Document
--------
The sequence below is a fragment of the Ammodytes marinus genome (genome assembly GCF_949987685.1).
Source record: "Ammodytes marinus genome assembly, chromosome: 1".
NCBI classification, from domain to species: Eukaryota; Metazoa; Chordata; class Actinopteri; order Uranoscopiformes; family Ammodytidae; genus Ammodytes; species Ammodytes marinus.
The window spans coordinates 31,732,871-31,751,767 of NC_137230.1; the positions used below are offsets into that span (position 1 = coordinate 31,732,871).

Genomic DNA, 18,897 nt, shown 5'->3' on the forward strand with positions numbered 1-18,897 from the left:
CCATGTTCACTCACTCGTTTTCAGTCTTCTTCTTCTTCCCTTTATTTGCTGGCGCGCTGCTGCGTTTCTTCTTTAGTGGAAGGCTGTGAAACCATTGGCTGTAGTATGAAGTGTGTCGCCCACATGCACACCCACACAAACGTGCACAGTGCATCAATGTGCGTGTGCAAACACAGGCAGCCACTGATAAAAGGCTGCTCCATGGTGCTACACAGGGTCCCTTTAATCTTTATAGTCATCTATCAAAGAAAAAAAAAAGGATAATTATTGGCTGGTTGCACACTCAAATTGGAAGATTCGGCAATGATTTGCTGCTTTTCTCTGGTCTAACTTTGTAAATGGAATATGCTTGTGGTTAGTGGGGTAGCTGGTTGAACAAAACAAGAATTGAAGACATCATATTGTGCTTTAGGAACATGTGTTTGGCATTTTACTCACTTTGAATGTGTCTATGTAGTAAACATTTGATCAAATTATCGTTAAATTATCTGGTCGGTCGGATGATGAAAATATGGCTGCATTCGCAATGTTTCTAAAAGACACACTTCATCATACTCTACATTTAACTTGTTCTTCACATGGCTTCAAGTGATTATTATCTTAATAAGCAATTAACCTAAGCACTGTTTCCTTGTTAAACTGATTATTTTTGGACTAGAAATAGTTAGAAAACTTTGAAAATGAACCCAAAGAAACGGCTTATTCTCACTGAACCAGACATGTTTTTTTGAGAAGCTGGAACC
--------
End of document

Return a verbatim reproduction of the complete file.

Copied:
The sequence below is a fragment of the Ammodytes marinus genome (genome assembly GCF_949987685.1).
Source record: "Ammodytes marinus genome assembly, chromosome: 1".
NCBI classification, from domain to species: Eukaryota; Metazoa; Chordata; class Actinopteri; order Uranoscopiformes; family Ammodytidae; genus Ammodytes; species Ammodytes marinus.
The window spans coordinates 31,732,871-31,751,767 of NC_137230.1; the positions used below are offsets into that span (position 1 = coordinate 31,732,871).

Genomic DNA, 18,897 nt, shown 5'->3' on the forward strand with positions numbered 1-18,897 from the left:
CCATGTTCACTCACTCGTTTTCAGTCTTCTTCTTCTTCCCTTTATTTGCTGGCGCGCTGCTGCGTTTCTTCTTTAGTGGAAGGCTGTGAAACCATTGGCTGTAGTATGAAGTGTGTCGCCCACATGCACACCCACACAAACGTGCACAGTGCATCAATGTGCGTGTGCAAACACAGGCAGCCACTGATAAAAGGCTGCTCCATGGTGCTACACAGGGTCCCTTTAATCTTTATAGTCATCTATCAAAGAAAAAAAAAAGGATAATTATTGGCTGGTTGCACACTCAAATTGGAAGATTCGGCAATGATTTGCTGCTTTTCTCTGGTCTAACTTTGTAAATGGAATATGCTTGTGGTTAGTGGGGTAGCTGGTTGAACAAAACAAGAATTGAAGACATCATATTGTGCTTTAGGAACATGTGTTTGGCATTTTACTCACTTTGAATGTGTCTATGTAGTAAACATTTGATCAAATTATCGTTAAATTATCTGGTCGGTCGGATGATGAAAATATGGCTGCATTCGCAATGTTTCTAAAAGACACACTTCATCATACTCTACATTTAACTTGTTCTTCACATGGCTTCAAGTGATTATTATCTTAATAAGCAATTAACCTAAGCACTGTTTCCTTGTTAAACTGATTATTTTTGGACTAGAAATAGTTAGAAAACTTTGAAAATGAACCCAAAGAAACGGCTTATTCTCACTGAACCAGACATGTTTTTTTGAGAAGCTGGAACC